- describe the shift in thought that led to the split between Romanticism and Enlightenment;
- identify the themes, conventions, and tropes of Romantic poetry;
- define and explain the significance of the concept of the Romantic imagination;
- identify and analyze the political, social, and economic factors that led to the surge in popular Victorian fiction; and
- explain the significance of poetic experimentation in the 19th century works of writers like Tennyson, Hopkins, and Browning.
In order to take this course, you must:
√ have access to a computer;
√ have continuous broadband Internet access;
√ have the ability/permission to install plug-ins or software (e.g., Adobe Reader or Flash);
√ have the ability to download and save files and documents to a computer;
√ have the ability to open Microsoft files and documents (.doc, .ppt, .xls, etc.);
√ be competent in the English language; and
√ have read the Saylor Student Handbook.
Welcome to ENGL203: Cultural and Literary Expression in the 18th and 19th Centuries. General information about this course and its requirements can be found below.
Primary Resources: This course comprises a range of different free, online materials. However, the course makes primary use of the following materials:
- The Open University: “The Enlightenment”
- iTunes U: University of California, Davis: Dr. Timothy Morton’s “Romanticism Lectures”
Requirements for Completion: In order to complete this course, you will need to work through each unit and all of its assigned materials. As mentioned in the introduction to the course, the units develop chronologically with four roughly sequential periods: The Enlightenment and Restoration Literature; The Rise of the Novel; Romanticism; and the Victorian Period. You will also need to complete:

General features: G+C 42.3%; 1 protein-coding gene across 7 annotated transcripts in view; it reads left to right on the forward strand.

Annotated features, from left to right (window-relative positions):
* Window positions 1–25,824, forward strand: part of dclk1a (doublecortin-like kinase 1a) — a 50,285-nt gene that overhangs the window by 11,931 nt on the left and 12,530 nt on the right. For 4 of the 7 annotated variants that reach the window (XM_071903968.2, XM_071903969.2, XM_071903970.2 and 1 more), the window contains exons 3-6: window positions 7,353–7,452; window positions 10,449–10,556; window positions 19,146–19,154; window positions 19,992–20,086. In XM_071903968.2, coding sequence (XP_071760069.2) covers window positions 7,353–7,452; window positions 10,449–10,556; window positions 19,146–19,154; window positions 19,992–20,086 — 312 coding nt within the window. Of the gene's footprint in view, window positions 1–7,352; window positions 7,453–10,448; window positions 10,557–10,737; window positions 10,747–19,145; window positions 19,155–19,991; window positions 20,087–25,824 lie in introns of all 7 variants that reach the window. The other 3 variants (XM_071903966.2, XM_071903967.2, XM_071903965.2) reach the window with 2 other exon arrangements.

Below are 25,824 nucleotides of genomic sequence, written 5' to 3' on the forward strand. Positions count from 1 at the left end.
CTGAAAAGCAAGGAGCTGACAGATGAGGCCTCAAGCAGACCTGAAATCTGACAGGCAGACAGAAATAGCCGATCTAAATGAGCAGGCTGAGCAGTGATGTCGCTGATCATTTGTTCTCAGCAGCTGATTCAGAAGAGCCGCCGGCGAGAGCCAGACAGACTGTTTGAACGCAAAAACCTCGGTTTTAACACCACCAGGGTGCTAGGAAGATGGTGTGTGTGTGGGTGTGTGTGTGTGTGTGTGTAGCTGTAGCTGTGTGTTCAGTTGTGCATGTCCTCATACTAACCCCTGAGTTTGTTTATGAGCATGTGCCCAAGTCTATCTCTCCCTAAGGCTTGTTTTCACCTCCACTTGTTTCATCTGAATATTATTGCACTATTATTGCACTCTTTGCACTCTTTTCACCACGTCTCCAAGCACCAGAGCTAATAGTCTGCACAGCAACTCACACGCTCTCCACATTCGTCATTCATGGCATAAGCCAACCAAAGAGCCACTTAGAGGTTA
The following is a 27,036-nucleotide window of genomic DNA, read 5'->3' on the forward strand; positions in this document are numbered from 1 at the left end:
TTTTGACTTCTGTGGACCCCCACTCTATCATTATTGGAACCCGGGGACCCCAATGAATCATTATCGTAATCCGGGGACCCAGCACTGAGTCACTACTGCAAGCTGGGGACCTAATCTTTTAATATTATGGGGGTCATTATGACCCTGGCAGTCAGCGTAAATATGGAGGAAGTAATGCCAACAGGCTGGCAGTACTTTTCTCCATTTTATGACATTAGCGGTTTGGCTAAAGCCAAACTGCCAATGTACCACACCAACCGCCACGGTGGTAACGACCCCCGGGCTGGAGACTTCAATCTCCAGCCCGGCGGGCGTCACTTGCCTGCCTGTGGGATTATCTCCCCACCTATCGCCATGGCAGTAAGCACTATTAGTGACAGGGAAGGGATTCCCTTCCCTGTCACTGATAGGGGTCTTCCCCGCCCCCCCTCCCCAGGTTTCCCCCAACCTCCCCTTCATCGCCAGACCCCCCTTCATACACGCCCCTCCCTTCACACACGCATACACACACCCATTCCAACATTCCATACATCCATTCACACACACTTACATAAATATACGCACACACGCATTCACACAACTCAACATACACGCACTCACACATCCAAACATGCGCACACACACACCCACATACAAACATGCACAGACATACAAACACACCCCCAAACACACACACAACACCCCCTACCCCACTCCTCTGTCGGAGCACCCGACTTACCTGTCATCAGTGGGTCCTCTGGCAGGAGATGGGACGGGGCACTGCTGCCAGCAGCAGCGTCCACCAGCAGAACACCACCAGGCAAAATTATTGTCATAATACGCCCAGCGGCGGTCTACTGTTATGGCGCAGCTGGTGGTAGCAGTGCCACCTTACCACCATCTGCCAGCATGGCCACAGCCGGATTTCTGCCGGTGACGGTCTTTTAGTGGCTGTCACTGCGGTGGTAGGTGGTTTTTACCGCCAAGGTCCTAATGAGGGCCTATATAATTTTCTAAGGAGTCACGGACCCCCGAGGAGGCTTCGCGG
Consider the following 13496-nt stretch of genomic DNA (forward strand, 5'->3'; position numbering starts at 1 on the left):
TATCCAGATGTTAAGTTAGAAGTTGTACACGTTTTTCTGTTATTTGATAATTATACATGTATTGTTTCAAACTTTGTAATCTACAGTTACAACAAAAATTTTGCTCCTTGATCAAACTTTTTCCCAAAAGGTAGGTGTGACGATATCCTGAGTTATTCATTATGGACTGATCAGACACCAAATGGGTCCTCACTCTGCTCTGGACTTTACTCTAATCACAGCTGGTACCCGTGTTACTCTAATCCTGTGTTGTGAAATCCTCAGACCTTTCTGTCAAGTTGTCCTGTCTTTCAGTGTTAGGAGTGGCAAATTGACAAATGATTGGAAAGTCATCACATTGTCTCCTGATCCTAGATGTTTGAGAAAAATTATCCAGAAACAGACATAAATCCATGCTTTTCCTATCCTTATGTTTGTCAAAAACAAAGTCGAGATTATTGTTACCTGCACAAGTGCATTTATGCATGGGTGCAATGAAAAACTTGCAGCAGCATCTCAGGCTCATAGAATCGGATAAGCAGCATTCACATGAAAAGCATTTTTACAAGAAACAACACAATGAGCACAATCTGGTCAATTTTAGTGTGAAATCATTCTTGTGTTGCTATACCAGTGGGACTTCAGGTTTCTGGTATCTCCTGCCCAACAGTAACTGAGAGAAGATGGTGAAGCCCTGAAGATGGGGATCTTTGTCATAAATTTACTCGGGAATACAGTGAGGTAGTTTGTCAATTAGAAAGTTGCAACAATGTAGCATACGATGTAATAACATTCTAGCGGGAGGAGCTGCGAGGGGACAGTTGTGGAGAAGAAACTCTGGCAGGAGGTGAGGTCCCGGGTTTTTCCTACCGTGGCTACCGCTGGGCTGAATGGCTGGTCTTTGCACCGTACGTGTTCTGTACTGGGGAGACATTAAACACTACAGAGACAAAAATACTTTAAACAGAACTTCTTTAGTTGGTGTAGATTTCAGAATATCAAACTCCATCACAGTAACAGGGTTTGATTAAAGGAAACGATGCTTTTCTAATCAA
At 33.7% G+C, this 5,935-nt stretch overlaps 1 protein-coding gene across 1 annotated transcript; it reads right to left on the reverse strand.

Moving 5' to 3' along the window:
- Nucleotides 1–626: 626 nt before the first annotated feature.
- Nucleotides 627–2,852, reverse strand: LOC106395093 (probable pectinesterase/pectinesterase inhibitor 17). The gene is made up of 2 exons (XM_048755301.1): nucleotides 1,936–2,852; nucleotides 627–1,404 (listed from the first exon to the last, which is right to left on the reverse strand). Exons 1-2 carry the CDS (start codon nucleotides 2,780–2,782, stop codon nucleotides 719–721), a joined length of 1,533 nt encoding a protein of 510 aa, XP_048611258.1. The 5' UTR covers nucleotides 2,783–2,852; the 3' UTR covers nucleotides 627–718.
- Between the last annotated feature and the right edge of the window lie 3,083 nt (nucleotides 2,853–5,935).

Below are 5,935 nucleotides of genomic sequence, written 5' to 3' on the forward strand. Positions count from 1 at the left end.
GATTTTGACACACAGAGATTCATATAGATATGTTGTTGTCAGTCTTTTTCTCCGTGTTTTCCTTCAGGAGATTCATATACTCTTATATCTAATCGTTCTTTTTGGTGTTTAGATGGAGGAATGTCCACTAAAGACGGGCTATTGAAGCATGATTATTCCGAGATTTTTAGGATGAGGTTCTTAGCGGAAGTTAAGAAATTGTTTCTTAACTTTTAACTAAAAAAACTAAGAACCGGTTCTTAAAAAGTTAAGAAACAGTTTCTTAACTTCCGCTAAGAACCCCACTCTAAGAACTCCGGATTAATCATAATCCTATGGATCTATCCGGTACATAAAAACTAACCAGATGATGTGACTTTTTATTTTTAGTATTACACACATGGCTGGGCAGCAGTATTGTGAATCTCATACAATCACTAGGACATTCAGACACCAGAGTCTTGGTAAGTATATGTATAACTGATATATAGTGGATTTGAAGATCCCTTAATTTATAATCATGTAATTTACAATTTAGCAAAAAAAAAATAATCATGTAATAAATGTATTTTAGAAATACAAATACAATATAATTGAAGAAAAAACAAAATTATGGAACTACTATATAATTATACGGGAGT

- Subunit 1.1.3 Activity
- Subunit 1.3.2 Activity
- Subunit 2.2.2 Activity
- Subunit 4.2.2 Activity
- The Final Exam
Note that you will only receive an official grade on your final exam. However, in order to adequately prepare for this exam, you will need to work through all of the resources in each unit and the activities listed above.
In order to pass the course, you will need to earn a 70% or higher on the final exam. Your score on the exam will be tabulated as soon as you complete it. If you do not pass the exam, you may take it again.
Time Commitment: Completing this course should take you a total of 136.5 hours. Each unit includes a time advisory that lists the amount of time you are expected to spend on each subunit. These should help you plan your time accordingly. It may be useful to take a look at these time advisories, to determine how much time you have over the next few weeks to complete each unit, and then to set goals for yourself. For example, unit 1 should take you 30.5 hours. Perhaps you can sit down with your calendar and decide to complete Subunit 1.1.1 and Subunit 1.1.2 (a total of 5.5 hours) on Monday and Tuesday nights; Subunit 1.1.3 (a total of 6.5 hours) on Wednesday and Thursday nights; etc.
Table of Contents: You can find the course's units at the links below.